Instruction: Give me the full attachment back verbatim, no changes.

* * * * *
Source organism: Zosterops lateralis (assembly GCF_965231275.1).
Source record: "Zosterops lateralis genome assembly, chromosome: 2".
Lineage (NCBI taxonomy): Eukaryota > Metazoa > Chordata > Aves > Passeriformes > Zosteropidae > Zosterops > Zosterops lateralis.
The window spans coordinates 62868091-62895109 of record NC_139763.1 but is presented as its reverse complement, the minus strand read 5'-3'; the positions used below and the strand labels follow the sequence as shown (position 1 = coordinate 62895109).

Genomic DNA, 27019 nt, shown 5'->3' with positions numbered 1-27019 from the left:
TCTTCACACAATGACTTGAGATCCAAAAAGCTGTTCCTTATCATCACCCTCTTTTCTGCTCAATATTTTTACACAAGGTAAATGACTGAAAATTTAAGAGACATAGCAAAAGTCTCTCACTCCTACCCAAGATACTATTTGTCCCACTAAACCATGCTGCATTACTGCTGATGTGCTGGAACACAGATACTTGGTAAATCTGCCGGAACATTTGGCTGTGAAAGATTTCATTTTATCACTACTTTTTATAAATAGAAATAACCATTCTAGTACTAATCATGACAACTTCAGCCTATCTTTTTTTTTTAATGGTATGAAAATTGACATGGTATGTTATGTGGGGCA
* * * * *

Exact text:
Source organism: Zosterops lateralis (assembly GCF_965231275.1).
Source record: "Zosterops lateralis genome assembly, chromosome: 2".
Lineage (NCBI taxonomy): Eukaryota > Metazoa > Chordata > Aves > Passeriformes > Zosteropidae > Zosterops > Zosterops lateralis.
The window spans coordinates 62868091-62895109 of record NC_139763.1 but is presented as its reverse complement, the minus strand read 5'-3'; the positions used below and the strand labels follow the sequence as shown (position 1 = coordinate 62895109).

Genomic DNA, 27019 nt, shown 5'->3' with positions numbered 1-27019 from the left:
TCTTCACACAATGACTTGAGATCCAAAAAGCTGTTCCTTATCATCACCCTCTTTTCTGCTCAATATTTTTACACAAGGTAAATGACTGAAAATTTAAGAGACATAGCAAAAGTCTCTCACTCCTACCCAAGATACTATTTGTCCCACTAAACCATGCTGCATTACTGCTGATGTGCTGGAACACAGATACTTGGTAAATCTGCCGGAACATTTGGCTGTGAAAGATTTCATTTTATCACTACTTTTTATAAATAGAAATAACCATTCTAGTACTAATCATGACAACTTCAGCCTATCTTTTTTTTTTAATGGTATGAAAATTGACATGGTATGTTATGTGGGGCA